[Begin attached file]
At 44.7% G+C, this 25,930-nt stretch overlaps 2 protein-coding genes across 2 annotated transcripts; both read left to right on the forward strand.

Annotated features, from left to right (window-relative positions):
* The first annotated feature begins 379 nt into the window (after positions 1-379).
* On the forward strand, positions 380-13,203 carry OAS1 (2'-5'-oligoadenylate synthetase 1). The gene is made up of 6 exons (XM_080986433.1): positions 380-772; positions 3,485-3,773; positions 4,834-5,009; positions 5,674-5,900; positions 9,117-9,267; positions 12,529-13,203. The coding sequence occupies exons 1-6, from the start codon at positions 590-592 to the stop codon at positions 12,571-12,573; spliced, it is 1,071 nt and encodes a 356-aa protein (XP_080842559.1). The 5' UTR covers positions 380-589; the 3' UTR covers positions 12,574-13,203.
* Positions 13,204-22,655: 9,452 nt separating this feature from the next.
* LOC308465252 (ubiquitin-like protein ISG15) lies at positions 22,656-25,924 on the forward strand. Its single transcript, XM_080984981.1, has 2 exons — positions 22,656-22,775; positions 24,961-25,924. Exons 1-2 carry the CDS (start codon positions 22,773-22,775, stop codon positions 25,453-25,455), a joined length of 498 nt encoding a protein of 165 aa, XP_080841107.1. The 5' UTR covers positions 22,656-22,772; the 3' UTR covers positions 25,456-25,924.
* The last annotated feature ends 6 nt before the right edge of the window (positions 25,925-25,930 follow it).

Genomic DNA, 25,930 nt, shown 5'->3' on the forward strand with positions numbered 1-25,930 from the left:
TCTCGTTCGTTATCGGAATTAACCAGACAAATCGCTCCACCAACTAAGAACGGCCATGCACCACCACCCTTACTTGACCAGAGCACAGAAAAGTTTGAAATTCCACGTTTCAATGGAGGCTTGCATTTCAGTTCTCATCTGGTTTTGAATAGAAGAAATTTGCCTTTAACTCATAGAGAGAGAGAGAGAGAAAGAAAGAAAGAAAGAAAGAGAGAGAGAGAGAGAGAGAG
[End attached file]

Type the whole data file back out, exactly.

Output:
At 44.7% G+C, this 25,930-nt stretch overlaps 2 protein-coding genes across 2 annotated transcripts; both read left to right on the forward strand.

Annotated features, from left to right (window-relative positions):
* The first annotated feature begins 379 nt into the window (after positions 1-379).
* On the forward strand, positions 380-13,203 carry OAS1 (2'-5'-oligoadenylate synthetase 1). The gene is made up of 6 exons (XM_080986433.1): positions 380-772; positions 3,485-3,773; positions 4,834-5,009; positions 5,674-5,900; positions 9,117-9,267; positions 12,529-13,203. The coding sequence occupies exons 1-6, from the start codon at positions 590-592 to the stop codon at positions 12,571-12,573; spliced, it is 1,071 nt and encodes a 356-aa protein (XP_080842559.1). The 5' UTR covers positions 380-589; the 3' UTR covers positions 12,574-13,203.
* Positions 13,204-22,655: 9,452 nt separating this feature from the next.
* LOC308465252 (ubiquitin-like protein ISG15) lies at positions 22,656-25,924 on the forward strand. Its single transcript, XM_080984981.1, has 2 exons — positions 22,656-22,775; positions 24,961-25,924. Exons 1-2 carry the CDS (start codon positions 22,773-22,775, stop codon positions 25,453-25,455), a joined length of 498 nt encoding a protein of 165 aa, XP_080841107.1. The 5' UTR covers positions 22,656-22,772; the 3' UTR covers positions 25,456-25,924.
* The last annotated feature ends 6 nt before the right edge of the window (positions 25,925-25,930 follow it).

Genomic DNA, 25,930 nt, shown 5'->3' on the forward strand with positions numbered 1-25,930 from the left:
TCTCGTTCGTTATCGGAATTAACCAGACAAATCGCTCCACCAACTAAGAACGGCCATGCACCACCACCCTTACTTGACCAGAGCACAGAAAAGTTTGAAATTCCACGTTTCAATGGAGGCTTGCATTTCAGTTCTCATCTGGTTTTGAATAGAAGAAATTTGCCTTTAACTCATAGAGAGAGAGAGAGAGAAAGAAAGAAAGAAAGAAAGAGAGAGAGAGAGAGAGAGAG